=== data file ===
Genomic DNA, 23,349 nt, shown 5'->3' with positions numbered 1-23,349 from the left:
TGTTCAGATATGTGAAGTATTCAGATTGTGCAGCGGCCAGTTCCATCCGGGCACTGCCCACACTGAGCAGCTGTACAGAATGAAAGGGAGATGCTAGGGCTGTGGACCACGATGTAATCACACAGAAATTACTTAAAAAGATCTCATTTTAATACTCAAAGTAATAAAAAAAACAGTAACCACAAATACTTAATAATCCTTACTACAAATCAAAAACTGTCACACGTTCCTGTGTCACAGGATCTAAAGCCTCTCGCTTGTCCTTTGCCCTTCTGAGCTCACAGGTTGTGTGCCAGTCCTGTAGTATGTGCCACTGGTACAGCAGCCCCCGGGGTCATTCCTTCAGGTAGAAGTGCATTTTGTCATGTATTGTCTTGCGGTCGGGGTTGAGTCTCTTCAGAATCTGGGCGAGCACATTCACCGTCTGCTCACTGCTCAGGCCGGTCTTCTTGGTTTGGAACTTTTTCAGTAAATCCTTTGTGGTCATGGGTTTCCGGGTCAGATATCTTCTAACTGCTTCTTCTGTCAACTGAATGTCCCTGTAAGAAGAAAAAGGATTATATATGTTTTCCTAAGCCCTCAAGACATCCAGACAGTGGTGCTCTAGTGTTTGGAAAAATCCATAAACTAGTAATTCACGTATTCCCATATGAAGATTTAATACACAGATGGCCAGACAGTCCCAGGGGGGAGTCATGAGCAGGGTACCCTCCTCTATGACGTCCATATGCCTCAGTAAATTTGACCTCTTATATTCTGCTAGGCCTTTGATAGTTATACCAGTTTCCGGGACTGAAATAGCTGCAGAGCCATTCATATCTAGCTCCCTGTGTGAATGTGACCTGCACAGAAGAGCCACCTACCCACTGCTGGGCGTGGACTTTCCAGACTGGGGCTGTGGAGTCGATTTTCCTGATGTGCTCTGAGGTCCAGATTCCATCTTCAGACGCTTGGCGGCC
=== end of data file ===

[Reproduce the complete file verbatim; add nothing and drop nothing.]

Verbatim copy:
Genomic DNA, 23,349 nt, shown 5'->3' with positions numbered 1-23,349 from the left:
TGTTCAGATATGTGAAGTATTCAGATTGTGCAGCGGCCAGTTCCATCCGGGCACTGCCCACACTGAGCAGCTGTACAGAATGAAAGGGAGATGCTAGGGCTGTGGACCACGATGTAATCACACAGAAATTACTTAAAAAGATCTCATTTTAATACTCAAAGTAATAAAAAAAACAGTAACCACAAATACTTAATAATCCTTACTACAAATCAAAAACTGTCACACGTTCCTGTGTCACAGGATCTAAAGCCTCTCGCTTGTCCTTTGCCCTTCTGAGCTCACAGGTTGTGTGCCAGTCCTGTAGTATGTGCCACTGGTACAGCAGCCCCCGGGGTCATTCCTTCAGGTAGAAGTGCATTTTGTCATGTATTGTCTTGCGGTCGGGGTTGAGTCTCTTCAGAATCTGGGCGAGCACATTCACCGTCTGCTCACTGCTCAGGCCGGTCTTCTTGGTTTGGAACTTTTTCAGTAAATCCTTTGTGGTCATGGGTTTCCGGGTCAGATATCTTCTAACTGCTTCTTCTGTCAACTGAATGTCCCTGTAAGAAGAAAAAGGATTATATATGTTTTCCTAAGCCCTCAAGACATCCAGACAGTGGTGCTCTAGTGTTTGGAAAAATCCATAAACTAGTAATTCACGTATTCCCATATGAAGATTTAATACACAGATGGCCAGACAGTCCCAGGGGGGAGTCATGAGCAGGGTACCCTCCTCTATGACGTCCATATGCCTCAGTAAATTTGACCTCTTATATTCTGCTAGGCCTTTGATAGTTATACCAGTTTCCGGGACTGAAATAGCTGCAGAGCCATTCATATCTAGCTCCCTGTGTGAATGTGACCTGCACAGAAGAGCCACCTACCCACTGCTGGGCGTGGACTTTCCAGACTGGGGCTGTGGAGTCGATTTTCCTGATGTGCTCTGAGGTCCAGATTCCATCTTCAGACGCTTGGCGGCC